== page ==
-- So is it still Bill Clinton's party? Or is it Barack Obama's party?
Yes, by the end of this week, it will formally be John Kerry's party. But what, exactly, will it mean to be a Kerry Democrat?
Clinton's hold on the Democratic imagination was made plain when the first night of the convention popularly became known as "The Clinton Night," even though Jimmy Carter and Al Gore shared the playbill.
Whatever else is said about Clinton, it's always noted that he was a "New Democrat" who "transformed the party" and "moved it to the center." As in all cliches, there's some truth in this one. Clinton did give his party a new look, some new ideas on crime and welfare, and a chance to carry states in the Deep South.
Yet Clinton was more than a New Democrat. At a party thrown Sunday night in honor of George McGovern, the party's 1972 nominee, many recalled the former president's standing as a young, antiwar McGovern Democrat. Even in 1992, Clinton's language on economics was populist.
The testimony of two Democrats here, quite different in age and experience, spoke to Clinton's protean magic. Anna Ekindjian, 27, cast her first vote for Clinton in 1996. The development director of Progressive Majority, she describes her own views as to the left of Clinton's. Yet she feels in his debt. "I felt that when he said something, he gave me language," Ekindjian said. "He articulated things that I had thought about but did not quite know how to talk about."
Sen. Charles Schumer, 53, New York's senior Democratic senator, also spoke of Clinton as a man who tutored Democrats in the ways of "staying in touch with average Americans" and thus inspiring strong loyalty among African American voters while winning substantial support among middle-class whites.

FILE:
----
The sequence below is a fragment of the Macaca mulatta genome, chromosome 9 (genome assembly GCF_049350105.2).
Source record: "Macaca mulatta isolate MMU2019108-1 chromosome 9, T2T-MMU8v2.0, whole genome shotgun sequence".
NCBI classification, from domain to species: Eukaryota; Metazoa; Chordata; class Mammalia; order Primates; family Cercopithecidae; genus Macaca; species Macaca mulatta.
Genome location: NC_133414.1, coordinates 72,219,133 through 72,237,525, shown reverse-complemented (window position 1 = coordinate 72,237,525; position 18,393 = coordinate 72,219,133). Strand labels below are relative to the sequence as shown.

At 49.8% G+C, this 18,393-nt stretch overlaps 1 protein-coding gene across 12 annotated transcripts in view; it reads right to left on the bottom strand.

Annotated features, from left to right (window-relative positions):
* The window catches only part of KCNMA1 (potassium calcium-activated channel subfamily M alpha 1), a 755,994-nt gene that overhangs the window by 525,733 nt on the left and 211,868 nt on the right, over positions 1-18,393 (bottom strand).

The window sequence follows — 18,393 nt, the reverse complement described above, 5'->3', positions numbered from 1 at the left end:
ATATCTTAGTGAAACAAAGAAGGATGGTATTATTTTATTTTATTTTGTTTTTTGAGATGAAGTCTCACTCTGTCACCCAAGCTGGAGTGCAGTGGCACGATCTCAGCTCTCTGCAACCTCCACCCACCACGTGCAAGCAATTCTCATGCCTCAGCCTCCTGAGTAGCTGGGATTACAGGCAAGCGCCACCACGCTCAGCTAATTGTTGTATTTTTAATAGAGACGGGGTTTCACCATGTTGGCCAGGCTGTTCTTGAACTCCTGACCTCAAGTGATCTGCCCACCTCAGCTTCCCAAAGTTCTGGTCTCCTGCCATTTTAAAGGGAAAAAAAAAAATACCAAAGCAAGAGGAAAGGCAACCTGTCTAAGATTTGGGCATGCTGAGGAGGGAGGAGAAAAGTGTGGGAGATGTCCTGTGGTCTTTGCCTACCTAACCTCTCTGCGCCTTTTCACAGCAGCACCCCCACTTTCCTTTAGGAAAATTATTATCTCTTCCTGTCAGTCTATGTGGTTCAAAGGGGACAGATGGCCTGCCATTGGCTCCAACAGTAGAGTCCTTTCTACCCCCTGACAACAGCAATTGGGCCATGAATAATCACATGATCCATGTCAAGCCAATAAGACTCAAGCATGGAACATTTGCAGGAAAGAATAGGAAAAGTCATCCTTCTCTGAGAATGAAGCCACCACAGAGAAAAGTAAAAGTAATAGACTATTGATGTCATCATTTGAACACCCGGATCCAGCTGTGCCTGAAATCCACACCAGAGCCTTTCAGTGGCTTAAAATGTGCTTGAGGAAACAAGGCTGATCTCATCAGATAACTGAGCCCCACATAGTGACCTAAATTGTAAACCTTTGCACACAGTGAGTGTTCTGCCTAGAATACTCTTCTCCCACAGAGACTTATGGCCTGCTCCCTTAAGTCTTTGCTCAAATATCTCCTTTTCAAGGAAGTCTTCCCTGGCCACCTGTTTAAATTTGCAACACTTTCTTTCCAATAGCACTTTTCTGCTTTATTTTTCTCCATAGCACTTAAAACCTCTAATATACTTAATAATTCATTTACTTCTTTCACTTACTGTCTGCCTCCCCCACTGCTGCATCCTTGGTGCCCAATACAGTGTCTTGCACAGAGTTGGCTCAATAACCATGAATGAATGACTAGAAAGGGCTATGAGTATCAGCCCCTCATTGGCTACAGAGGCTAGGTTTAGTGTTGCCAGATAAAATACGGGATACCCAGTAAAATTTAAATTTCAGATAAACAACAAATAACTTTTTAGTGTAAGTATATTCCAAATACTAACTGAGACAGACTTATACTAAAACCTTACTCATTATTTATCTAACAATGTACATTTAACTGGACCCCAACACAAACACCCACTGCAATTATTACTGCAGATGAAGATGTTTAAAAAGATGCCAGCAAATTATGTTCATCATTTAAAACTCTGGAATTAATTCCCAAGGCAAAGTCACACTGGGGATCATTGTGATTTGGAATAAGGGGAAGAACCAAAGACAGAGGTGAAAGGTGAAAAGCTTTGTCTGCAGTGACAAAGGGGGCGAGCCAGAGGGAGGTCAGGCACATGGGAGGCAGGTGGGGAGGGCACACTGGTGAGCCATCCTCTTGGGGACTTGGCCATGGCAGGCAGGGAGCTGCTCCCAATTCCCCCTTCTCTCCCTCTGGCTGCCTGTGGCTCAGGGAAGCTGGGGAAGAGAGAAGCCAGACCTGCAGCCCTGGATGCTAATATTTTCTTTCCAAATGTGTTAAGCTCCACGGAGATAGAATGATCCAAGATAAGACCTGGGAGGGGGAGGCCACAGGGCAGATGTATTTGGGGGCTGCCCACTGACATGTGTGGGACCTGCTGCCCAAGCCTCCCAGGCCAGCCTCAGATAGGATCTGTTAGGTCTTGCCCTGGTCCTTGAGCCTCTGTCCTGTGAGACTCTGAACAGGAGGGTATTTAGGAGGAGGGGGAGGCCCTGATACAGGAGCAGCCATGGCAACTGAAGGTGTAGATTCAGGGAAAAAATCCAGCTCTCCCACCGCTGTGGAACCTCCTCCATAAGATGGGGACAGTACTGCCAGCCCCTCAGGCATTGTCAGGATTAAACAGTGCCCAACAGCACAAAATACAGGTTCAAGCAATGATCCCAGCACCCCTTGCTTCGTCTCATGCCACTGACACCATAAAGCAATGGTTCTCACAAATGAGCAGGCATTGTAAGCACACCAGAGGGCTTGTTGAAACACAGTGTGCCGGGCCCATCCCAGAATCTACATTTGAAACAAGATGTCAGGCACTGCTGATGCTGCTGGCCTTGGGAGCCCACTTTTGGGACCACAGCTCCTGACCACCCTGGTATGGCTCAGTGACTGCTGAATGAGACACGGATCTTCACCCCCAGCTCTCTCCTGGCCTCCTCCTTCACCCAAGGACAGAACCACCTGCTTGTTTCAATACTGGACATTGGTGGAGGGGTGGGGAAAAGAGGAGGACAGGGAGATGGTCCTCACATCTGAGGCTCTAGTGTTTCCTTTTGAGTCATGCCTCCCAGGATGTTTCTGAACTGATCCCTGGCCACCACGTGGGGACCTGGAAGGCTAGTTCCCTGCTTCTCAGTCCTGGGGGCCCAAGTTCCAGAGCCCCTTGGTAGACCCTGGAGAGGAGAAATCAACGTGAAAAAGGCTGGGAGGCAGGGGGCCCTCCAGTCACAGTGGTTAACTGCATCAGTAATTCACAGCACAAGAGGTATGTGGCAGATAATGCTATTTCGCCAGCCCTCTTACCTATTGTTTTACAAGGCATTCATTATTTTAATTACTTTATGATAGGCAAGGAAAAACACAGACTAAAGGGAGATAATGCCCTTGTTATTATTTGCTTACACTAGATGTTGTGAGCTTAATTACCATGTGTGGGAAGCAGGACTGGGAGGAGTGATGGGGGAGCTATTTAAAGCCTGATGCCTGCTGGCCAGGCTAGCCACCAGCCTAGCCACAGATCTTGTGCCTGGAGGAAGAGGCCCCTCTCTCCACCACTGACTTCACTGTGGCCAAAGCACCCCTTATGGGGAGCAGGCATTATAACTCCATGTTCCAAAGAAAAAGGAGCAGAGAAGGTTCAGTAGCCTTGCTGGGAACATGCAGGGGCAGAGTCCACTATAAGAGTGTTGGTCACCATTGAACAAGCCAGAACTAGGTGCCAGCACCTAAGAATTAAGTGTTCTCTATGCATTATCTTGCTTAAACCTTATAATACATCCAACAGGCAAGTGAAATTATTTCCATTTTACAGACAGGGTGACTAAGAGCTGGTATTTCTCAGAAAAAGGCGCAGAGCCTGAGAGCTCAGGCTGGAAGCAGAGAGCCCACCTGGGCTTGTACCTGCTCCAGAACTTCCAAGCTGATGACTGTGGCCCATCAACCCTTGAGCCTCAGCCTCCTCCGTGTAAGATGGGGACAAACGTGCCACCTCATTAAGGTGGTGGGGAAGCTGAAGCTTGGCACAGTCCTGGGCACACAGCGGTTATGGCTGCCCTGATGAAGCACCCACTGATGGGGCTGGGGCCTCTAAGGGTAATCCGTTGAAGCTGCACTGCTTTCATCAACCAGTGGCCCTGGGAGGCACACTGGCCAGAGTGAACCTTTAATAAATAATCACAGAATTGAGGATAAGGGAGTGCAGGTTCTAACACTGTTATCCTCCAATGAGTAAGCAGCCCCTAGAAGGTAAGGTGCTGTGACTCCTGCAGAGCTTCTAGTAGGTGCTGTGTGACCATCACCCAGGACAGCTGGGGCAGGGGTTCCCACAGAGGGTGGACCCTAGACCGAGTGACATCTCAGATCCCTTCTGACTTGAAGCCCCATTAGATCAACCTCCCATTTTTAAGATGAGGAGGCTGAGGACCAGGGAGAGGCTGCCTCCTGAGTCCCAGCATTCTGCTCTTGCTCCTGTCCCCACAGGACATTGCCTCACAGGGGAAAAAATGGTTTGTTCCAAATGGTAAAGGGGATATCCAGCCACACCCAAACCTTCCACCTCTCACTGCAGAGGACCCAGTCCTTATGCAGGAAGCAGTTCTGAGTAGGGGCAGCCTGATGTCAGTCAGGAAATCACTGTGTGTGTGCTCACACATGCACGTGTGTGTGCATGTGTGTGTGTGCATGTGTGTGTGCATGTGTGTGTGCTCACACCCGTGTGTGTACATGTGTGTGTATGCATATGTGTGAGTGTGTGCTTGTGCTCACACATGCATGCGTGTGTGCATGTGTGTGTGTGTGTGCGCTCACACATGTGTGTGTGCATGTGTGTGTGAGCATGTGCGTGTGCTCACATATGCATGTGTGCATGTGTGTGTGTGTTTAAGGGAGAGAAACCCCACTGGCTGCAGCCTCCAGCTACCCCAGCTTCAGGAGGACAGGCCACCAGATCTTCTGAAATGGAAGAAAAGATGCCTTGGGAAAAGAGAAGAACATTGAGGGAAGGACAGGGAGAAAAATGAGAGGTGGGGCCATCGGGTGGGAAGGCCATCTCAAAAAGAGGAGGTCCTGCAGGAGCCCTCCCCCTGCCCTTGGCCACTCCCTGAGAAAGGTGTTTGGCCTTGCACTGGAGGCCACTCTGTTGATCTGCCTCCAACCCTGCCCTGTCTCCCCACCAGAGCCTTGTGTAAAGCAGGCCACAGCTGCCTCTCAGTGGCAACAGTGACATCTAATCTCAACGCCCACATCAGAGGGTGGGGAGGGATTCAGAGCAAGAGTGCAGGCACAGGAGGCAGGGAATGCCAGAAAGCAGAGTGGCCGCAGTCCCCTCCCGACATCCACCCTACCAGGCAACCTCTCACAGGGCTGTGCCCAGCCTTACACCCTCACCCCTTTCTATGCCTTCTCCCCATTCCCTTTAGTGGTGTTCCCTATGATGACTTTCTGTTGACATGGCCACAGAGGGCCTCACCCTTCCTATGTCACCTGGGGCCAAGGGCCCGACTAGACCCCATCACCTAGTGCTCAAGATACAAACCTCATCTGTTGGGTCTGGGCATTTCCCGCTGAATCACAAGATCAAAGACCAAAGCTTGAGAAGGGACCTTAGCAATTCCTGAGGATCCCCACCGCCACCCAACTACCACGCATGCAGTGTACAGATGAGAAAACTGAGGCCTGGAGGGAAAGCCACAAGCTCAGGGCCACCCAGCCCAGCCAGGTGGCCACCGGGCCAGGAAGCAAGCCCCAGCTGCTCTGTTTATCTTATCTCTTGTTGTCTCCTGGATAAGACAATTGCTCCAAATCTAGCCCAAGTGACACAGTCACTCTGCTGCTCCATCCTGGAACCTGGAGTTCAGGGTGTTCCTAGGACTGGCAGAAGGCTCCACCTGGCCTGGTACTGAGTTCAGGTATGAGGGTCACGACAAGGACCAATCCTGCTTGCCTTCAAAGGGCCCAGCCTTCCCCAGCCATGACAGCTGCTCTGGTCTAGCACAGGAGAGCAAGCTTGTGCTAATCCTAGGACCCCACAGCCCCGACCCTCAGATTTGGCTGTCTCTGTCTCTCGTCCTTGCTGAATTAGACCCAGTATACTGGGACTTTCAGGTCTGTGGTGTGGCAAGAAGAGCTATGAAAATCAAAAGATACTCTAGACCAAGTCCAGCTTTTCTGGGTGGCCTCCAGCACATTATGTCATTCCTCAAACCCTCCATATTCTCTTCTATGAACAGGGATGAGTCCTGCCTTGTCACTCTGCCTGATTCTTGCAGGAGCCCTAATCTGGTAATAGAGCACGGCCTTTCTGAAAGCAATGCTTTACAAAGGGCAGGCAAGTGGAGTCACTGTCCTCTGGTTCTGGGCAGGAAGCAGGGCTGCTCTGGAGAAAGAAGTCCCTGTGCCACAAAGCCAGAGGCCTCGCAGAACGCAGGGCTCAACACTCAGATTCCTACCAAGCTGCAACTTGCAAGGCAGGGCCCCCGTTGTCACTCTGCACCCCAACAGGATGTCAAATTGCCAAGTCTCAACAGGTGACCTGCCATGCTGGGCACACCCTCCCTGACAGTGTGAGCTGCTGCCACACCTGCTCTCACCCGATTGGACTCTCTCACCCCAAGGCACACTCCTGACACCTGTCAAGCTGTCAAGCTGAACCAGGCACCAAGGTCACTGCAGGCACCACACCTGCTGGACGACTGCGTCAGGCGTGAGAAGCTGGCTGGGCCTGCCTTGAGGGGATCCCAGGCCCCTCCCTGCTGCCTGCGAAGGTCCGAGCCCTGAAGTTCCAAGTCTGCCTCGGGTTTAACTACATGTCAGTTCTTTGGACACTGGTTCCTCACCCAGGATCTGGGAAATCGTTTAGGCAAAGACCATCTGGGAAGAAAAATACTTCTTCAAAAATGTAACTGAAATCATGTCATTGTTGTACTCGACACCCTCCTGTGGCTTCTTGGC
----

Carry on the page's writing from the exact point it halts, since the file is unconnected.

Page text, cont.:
Being a Clinton Democrat is thus as much about being in tune with the needs of a particular political moment as it is about ideology. That's where the Obama Democrats of the future could find their opportunity. Obama, today's featured speaker, is a Chicago state senator heavily favored to win the Illinois U.S. Senate race this fall. On paper, he's quite different from Clinton: an African American urban liberal who opposed the Iraq war.
Yet Obama, like Clinton, is a skilled reconciler of differences. In a party destined to grow more diverse, Obama's own biracial background, as he points out himself, embodies the new American mix. And Obama, like Clinton, has married his own tale of upward mobility to an economic populism that has won him broad support among working-class and rural whites. Obama looks like the figure at the end of that bridge to the 21st century that Clinton promised to build.
But this week's Democratic theme is surely "We're all Kerry Democrats now." It's a vexing term. Allison Dobson, former press secretary to the late Sen. Paul Wellstone, said a Kerry Democrat "is not as easily defined as a Wellstone Democrat or a Clinton Democrat -- though even those groups were not monolithic." The "deep hunger" to defeat George Bush defines the party's energy, says Dobson, who is now working for Kerry, and Kerry's central asset has been his ability to give leadership to the diverse groups united toward that end.
Nowhere is it written that a candidate is required to etch his name on a distinct grouping in a party. And Kerry has no reason to disrupt the peace brokered among Democratic factions first in the Clinton years and now in the crusade against Bush. But it would behoove Kerry to follow both Clinton and Obama in marrying his personal biography to his public goals. Kerry is being nominated, after all, in large part because the war on terrorism led Democrats to put forward a combat veteran whom they hope voters will judge as tough enough in a time of danger.
What will it take to create "Kerry Democrats" as a new breed? Kerry will have to make the case that neither the Clinton Democrats of the past nor the Obama Democrats of the future are quite suited to this moment. Kerry must brand this time as his, and his alone. And he will have to give Democrats such as Ekindjian a new language for describing the world after Sept. 11.